Temporal GIS  (TGIS) Research

My thesis work, "Developing a Quasi-Temporal Geographic System for the Capture, Analysis and Display of Historical Data Derived from Archival Maps" (WWU, 2003), is available from WWU's Wilson Library as well as the Huxley Map Library.

This work included the development of a 'quasi'-temporal GIS extension for ArcView 3.x (using Avenue and the ESRI shapefile) and a methodology for capturing and transferring data from archival maps into a GIS database. These were tested and evaluated by conducting a case study on Fairhaven, WA (1880-1930) using archival maps as the primary data source.

A condensed version of the same was presented at the 2003 ESRI User Conference in San Diego. The paper (including the full TGIS Reference bibliography from the thesis) and PowerPoint file from that conference are available below.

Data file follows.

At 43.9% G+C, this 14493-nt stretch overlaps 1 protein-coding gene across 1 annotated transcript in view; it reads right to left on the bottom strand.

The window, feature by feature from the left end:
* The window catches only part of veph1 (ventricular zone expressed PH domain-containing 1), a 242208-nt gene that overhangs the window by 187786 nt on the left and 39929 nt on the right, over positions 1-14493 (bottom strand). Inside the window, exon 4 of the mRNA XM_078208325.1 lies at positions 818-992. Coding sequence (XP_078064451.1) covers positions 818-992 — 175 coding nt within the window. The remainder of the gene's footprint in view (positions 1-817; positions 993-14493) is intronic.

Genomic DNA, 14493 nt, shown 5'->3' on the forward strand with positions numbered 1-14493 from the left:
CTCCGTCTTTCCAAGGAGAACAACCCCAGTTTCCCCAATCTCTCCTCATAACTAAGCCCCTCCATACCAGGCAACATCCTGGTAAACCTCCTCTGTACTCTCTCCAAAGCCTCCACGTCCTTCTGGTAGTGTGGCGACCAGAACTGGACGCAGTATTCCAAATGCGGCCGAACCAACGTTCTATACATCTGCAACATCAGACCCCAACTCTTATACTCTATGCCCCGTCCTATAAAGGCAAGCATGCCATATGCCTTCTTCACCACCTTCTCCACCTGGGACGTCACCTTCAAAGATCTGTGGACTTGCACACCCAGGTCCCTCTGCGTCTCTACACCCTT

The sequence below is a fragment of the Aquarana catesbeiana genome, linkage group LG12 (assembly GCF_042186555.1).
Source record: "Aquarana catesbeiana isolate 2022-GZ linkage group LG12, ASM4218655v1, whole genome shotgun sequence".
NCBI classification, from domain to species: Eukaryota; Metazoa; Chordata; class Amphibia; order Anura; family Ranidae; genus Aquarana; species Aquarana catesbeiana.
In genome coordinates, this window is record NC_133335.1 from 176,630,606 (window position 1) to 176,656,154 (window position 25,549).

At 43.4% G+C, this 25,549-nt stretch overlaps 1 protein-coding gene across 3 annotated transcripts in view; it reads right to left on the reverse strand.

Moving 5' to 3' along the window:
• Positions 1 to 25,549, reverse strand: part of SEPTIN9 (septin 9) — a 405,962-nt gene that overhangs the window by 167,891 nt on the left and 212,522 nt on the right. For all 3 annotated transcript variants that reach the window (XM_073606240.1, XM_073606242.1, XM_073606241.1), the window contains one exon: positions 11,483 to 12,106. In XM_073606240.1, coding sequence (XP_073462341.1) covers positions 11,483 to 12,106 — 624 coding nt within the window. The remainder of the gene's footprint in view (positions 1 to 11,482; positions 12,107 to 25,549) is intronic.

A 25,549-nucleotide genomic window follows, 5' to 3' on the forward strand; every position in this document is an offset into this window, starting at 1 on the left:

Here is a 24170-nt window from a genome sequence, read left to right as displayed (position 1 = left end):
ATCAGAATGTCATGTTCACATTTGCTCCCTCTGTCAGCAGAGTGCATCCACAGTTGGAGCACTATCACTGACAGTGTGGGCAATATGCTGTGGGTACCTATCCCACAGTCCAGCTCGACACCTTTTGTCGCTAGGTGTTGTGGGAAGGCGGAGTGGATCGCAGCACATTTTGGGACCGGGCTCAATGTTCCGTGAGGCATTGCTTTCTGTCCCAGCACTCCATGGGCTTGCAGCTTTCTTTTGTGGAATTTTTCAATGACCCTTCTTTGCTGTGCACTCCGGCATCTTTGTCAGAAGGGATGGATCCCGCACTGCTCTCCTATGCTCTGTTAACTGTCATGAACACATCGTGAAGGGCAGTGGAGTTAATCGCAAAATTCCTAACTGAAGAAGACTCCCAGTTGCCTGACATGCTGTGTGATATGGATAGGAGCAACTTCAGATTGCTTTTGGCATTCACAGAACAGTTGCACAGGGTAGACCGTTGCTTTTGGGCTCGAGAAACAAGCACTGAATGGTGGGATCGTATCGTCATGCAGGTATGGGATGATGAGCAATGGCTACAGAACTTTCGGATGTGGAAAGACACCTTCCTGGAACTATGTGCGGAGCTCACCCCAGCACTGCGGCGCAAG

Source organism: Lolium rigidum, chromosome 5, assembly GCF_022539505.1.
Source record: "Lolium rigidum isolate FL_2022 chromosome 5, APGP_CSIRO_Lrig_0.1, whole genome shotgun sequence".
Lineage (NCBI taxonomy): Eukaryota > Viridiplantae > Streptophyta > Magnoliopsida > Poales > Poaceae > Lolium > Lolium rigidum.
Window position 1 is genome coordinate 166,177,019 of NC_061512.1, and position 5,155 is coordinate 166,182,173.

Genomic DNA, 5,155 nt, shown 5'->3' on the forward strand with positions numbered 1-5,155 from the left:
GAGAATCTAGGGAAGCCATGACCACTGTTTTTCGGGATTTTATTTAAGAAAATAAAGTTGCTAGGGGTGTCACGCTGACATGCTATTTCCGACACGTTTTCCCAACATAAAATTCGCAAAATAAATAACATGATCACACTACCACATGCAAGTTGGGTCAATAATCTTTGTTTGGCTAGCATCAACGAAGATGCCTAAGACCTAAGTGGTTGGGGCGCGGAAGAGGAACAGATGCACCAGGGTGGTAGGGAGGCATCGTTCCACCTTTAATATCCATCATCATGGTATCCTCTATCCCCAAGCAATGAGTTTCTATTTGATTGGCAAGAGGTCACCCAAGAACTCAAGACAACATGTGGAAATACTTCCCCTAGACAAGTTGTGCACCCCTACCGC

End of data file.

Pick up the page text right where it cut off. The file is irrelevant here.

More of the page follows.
Developing a Quasi-Temporal GIS for Archival Map Data


Abstract from paper

Despite considerable research, GIS remain two-dimensional (atemporal), limiting historical research. A prototype, “quasi”-temporal ArcView 3.x extension adds temporal functionality for the capture, analysis and display of historical data derived from archival maps. While the composite database model used is inherently inefficient in terms of database structure, modern computer hardware is sufficiently powerful to overcome this limitation, making temporal analysis feasible.

A methodology of using archival maps for temporal information only (presence/absence or ‘temporal location’ as opposed to spatial location) expedites historical database construction.

A case study (Fairhaven, WA) illustrates the possibilities and limitations of the extension and archival map data.


Here's a few archival map and TGIS websites (a very non-comprehensive list...)


Page Updated 10.15.2013